Monday 27 January 2020

Machi Koro Legacy

Plays: 4Px10.

Machi Koro Legacy is a legacy game, so there are spoilers. I'm going to write about it in two parts. The first part will be mostly spoiler-free. The second part will reveal all, so proceed at your own risk.

Part 1

The Game

Machi Koro is a game which my children and I love. My version is the tin box version, which contains the base game and the two major expansions, Harbour and Millionaire's Row. When I first heard that they were making a legacy version of Machi Koro, I knew there was no question - I was definitely going to buy it. The legacy campaign is played over 10 games. Every game there will be some new element or change introduced. New components, new rules. After completing the campaign, you can continue to play, just that there will be no new elements. There will be some randomness in setup, so there will still be variation from game to game.

When I set eyes on this box cover, my heart melted.

The core mechanism in Machi Koro Legacy is the same as in Machi Koro, which I have written about before (Machi Koro, Harbour expansion), so I won't describe it again. I'll focus on what's different.

The moment you open the box, what will catch you eyes are these six sealed boxes hiding the new components. These are revealed during the legacy campaign. You will be instructed to open them and taught how to use the contents. The story in Machi Koro Legacy's campaign is linear. Your actions do not affect how the story goes. They do cause some differences in the game setup, but the main story progresses at a set pace and direction. Everyone buying the game will experience the same core story.

The coins are pretty.

Every player has his own player board. You get to name your little town, and you write the name on your player board. To win a game, you must complete the three landmark buildings on your player board, and also contribute to a community landmark building at the centre of the table. The costs of the three landmarks are printed on the player board. The cost of contributing to the community landmark is printed on the card itself. In some games, the winning condition changes. Also, from game to game, the community landmark changes, and your set of three personal landmarks also changes. All landmark type buildings have some special ability, so them changing means a change to how you will play.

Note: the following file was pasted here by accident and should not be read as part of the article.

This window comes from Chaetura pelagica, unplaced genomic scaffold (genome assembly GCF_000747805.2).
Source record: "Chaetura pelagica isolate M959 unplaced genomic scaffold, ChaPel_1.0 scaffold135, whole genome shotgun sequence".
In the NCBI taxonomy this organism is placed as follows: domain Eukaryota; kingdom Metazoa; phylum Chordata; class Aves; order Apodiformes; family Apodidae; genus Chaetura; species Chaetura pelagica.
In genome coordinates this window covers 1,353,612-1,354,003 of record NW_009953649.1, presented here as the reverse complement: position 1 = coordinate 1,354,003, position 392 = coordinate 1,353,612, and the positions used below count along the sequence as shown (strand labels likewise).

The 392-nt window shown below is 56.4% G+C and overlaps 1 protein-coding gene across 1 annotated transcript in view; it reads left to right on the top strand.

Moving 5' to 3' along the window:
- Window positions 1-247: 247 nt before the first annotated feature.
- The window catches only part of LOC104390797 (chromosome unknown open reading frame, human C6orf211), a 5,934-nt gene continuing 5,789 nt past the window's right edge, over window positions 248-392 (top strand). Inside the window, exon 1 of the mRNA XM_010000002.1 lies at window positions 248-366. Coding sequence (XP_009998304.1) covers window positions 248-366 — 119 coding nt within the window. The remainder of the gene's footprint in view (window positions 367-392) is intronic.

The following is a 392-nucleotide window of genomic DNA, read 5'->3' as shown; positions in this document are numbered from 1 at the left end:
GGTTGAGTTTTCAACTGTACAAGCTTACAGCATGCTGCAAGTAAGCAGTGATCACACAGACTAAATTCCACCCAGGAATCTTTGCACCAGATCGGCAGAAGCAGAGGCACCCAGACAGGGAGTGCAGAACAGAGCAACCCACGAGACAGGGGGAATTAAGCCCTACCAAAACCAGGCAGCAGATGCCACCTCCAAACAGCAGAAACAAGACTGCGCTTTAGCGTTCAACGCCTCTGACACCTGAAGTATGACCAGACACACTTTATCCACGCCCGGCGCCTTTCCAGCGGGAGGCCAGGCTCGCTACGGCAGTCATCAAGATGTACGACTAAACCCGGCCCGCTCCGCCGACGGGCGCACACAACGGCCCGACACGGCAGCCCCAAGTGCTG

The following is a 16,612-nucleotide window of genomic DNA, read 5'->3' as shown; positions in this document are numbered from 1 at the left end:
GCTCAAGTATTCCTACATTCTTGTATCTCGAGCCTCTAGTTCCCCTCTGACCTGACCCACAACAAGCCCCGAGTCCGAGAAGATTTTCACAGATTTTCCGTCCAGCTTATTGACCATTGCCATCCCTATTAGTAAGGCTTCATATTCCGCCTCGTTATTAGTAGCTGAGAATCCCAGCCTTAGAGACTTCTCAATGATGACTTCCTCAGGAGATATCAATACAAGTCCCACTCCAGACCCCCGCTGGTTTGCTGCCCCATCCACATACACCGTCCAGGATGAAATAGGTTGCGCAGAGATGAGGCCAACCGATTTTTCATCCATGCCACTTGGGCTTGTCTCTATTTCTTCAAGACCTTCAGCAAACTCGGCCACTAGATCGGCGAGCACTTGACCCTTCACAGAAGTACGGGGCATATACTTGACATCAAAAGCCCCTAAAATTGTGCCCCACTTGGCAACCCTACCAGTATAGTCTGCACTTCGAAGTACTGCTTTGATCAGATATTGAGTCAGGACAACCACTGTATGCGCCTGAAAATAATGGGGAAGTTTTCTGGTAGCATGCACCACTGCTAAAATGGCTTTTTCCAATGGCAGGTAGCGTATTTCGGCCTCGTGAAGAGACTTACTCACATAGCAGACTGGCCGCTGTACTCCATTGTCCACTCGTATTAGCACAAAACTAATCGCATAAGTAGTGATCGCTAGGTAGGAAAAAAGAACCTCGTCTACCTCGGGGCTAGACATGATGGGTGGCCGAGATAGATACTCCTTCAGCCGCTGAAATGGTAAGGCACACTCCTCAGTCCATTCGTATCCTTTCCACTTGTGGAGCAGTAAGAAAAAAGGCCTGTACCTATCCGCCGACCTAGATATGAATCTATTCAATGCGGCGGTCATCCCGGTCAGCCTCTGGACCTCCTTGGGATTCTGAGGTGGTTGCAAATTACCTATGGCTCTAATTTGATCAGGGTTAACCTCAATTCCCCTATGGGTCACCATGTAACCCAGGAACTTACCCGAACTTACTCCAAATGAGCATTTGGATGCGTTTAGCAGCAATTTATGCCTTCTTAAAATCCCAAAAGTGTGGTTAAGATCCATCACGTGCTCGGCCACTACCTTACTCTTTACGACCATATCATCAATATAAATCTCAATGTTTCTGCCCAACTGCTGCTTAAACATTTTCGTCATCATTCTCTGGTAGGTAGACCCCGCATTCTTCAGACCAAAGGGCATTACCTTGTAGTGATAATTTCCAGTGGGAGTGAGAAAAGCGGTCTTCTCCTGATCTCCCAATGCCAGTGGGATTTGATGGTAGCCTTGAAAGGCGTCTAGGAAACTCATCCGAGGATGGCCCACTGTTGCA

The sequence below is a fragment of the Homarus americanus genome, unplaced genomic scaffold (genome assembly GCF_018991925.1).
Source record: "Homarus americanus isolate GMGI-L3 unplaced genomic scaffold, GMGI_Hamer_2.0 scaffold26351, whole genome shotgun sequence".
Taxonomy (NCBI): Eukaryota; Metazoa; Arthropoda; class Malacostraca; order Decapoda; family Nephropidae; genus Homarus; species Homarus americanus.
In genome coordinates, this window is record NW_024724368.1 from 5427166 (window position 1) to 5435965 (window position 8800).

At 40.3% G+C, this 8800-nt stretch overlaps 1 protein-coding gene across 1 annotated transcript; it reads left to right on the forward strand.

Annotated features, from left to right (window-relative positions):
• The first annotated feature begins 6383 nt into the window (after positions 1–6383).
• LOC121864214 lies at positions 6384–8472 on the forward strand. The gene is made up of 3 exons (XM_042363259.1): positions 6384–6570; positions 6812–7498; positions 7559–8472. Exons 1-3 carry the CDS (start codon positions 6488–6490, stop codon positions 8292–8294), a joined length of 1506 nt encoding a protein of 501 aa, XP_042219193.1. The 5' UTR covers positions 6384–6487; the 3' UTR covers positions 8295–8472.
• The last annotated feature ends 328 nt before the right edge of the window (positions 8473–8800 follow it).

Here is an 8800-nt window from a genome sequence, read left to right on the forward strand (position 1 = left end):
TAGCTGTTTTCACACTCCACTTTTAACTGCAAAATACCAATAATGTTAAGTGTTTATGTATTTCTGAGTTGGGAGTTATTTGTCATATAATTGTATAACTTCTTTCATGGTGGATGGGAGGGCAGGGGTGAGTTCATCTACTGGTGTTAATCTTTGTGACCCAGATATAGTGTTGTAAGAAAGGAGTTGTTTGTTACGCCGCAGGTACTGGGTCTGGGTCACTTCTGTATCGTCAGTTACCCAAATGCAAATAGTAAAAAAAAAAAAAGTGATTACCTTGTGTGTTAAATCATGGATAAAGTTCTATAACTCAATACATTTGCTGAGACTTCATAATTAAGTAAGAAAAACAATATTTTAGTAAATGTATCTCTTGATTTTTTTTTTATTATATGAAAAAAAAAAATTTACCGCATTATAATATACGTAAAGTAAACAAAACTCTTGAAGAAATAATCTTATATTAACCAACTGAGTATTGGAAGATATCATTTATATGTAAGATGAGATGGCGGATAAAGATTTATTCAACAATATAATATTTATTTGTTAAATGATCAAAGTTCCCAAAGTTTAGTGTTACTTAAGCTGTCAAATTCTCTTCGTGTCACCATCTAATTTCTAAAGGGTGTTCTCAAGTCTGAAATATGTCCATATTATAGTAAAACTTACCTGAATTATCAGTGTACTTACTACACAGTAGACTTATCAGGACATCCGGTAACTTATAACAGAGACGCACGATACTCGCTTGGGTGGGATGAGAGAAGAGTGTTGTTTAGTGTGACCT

At the top right side of the player board you can see four white circles, two of which are ticked. This means at the start of a game, you may pick two start buildings from a hand of such building cards. As the campaign progresses, you will get more cards to pick from, and you will also get to pick more starting cards. Eventually you'll be able to pick up to four cards, once all four circles have ticks. Players will have different starting strengths when they pick different starting card sets.

That card at the far left is a community landmark. You need to spend $20 to contribute to building it. You may build the landmarks and the community landmark in any order you wish.

The Forest building from Machi Koro appears here too. It's a good building. It being blue means you get to earn money on other players' turns too. However this building is a little pricey at $4.

The overall flow is the same as Machi Koro - roll dice, make money, buy building. It is a race to buy the four landmarks. In the first game, there are not many types of buildings to choose from. As the campaign progresses, there will be more and more. I won't describe all the new mechanisms in detail, but I will briefly touch on two of them. One important mechanism in the game is the ability to reroll your dice. This can be crucial. The game is essentially a race, so the difference of one turn can mean win or lose. A reroll or two may be exactly what you need to save that one critical turn. Rolling dice in Machi Koro can be like playing jackpot (slots). Sometimes you can set your town up such that if you roll a specific number, you will earn a windfall. Rerolls increase your chances of getting what you want, i.e. hitting the jackpot. Rerolls are also a protection against bad luck. If you roll a number that allows an opponent to rob you dry, you can reroll and hope to escape this fate.

The other game mechanism I want to mention is a push-your-luck mechanism, which is implemented using a die roll too. There is a particular action type where success depends on a die roll. If you are successful, you may gamble again, hoping for an even bigger reward. However, if you fail, you will lose all progress made so far on your current turn. This mechanism plays on our greed and tests our risk appetite.

The Thoughts

One of the biggest joys of playing a legacy game is watching how the story unfolds, how your actions affect the story, how new components and new rules are introduced. The new elements introduced throughout the Machi Koro Legacy campaign are cute, without being overwhelming. It still remains a family game. The campaign is best played with the same group of friends, preferably without too long a wait between games. If you swap people in and out, and if the gap between games is large, the kimochi (feeling) and immersion may be lost. You may forget rules and have to relearn. I did all ten games of my campaign with my wife and daughters. We did our first game in October. There was a gap after that due to the children's exams. In December during the Christmas period we resumed and did all nine of the remaining campaigns games within a week. If you are considering getting the game, it is best if you can get a bunch of friends to commit to the campaign beforehand.